One look at the resumes of the members of the Maryland Healthcare Commission and then the Virginia Board of Health shows which state is serious about health care. The comparison is profoundly embarrassing to Virginia and a key reason that Virginia has failed in plain sight at everything related to COVID preparation and response.
Its VBOH mission statement includes the words: “The Board serves as the primary advocate and representative of the citizens of the Commonwealth in achieving optimal health.” In a pig’s eye it does.
The current Board, like the Health Commissioner, should resign or be fired.
Code of Virginia Title 32.1. Health » Chapter 1. Administration Generally » Article 2. State Board of Health » § 32.1-5. Appointment of members; terms and vacancies must be completely rewritten. It must redesign the Board with a membership of top-flight healthcare professionals likely to be focused primarily on the health of Virginians rather that their own business interests.
The Governor and General Assembly
The Governor has never indicated publicly an interest in how well the VDH was doing its job. He consistently looked like a deer in the headlights at his press conferences when asked specific questions on any subject related to its responsibilities and performance.
That combined with the campaign donation-fueled passivity of the General Assembly and the incompetence and antipathy to inspections of the Governor’s appointees to the Virginia Board of Health killed a lot of people in nursing homes and more Virginians that were not efficiently and effectively tested and vaccinated.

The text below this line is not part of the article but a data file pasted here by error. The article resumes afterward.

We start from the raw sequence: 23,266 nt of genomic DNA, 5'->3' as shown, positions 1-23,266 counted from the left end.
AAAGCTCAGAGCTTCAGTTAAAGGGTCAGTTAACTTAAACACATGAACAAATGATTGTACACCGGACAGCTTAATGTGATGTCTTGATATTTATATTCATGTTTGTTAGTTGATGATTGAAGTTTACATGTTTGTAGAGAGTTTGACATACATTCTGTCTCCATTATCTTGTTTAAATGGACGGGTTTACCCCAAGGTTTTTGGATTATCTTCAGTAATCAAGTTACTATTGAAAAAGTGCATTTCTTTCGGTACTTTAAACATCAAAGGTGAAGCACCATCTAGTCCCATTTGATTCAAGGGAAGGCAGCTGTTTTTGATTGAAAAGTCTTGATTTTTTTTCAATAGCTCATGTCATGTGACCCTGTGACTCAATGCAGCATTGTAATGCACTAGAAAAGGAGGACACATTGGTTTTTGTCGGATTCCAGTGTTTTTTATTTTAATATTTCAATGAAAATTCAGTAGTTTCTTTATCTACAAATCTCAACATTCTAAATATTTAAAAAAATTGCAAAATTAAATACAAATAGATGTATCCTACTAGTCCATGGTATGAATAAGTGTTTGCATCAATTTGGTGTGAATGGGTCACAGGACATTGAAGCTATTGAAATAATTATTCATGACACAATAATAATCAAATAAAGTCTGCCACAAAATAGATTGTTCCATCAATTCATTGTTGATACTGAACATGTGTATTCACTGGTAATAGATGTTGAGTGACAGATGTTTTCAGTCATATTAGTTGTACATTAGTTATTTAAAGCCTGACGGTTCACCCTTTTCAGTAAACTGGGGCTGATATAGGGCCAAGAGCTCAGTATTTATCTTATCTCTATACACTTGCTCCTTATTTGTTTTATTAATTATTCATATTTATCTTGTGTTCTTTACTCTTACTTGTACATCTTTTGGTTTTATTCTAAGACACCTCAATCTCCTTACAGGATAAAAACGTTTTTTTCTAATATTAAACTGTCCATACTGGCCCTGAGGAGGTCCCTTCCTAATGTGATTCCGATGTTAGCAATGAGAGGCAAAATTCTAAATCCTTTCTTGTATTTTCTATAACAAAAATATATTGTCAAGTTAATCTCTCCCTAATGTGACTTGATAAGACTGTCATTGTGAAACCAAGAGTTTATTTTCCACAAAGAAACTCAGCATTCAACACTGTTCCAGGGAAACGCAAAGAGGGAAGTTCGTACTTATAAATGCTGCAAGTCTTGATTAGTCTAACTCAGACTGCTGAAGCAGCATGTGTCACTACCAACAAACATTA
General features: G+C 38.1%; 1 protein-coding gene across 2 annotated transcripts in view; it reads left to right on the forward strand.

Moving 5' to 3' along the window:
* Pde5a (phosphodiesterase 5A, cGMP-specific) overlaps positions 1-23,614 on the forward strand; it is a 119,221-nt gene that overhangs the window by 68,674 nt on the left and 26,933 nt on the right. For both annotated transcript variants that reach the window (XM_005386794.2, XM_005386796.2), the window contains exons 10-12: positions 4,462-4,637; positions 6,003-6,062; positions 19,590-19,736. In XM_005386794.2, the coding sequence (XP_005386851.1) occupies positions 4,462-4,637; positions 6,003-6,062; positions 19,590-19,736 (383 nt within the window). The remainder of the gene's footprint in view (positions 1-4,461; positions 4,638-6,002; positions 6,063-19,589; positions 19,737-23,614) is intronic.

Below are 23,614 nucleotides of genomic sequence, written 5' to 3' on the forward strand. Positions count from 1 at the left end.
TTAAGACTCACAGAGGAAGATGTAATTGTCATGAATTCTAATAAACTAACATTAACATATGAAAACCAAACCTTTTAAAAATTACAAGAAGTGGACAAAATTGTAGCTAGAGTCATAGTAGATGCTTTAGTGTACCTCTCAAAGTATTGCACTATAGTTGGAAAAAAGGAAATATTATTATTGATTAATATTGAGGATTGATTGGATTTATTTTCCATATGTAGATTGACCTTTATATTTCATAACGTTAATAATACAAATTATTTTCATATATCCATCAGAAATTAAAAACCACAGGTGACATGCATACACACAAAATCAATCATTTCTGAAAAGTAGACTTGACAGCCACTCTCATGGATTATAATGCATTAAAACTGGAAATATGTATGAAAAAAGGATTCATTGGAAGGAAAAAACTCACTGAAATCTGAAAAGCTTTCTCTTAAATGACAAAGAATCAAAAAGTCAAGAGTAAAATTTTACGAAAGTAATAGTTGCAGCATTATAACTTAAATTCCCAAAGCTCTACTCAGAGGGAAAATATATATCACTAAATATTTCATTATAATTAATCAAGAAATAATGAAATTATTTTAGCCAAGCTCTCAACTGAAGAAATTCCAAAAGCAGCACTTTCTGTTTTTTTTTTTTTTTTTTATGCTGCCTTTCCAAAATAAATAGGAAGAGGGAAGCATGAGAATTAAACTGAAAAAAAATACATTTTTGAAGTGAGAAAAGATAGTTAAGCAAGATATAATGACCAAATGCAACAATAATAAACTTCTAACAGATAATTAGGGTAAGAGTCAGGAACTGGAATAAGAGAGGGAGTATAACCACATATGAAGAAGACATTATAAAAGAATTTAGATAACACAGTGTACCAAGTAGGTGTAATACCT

Directly and traceably killed them.
Yet even with the November 30th, 2020 expose of what the VDH itself readily admits is a critical shortage of health facilities inspectors, I can find as yet no 2021 bill or budget amendment to fund the increase.
These chronic and deadly failures contain both political and bureaucratic components. It will take political and bureaucratic accountability and reform to ensure they are not repeated.
Virginians deserve accountability for the deadly management disaster that has been the state health system in preparation for and reaction to COVID. So far there has been absolutely none and Virginia’s corrupt political system is unlikely to generate either accountability or reform without serious prodding.
There are two things I hope each Virginian will do to prevent deadly failures from continuing to happen:
- Write or email your elected officials and demand action. Link to this essay and ask them to respond.
- Ask candidates for your gubernatorial and General Assembly votes going forward what their positions are on these issues. And demand specific answers, not vague generalizations.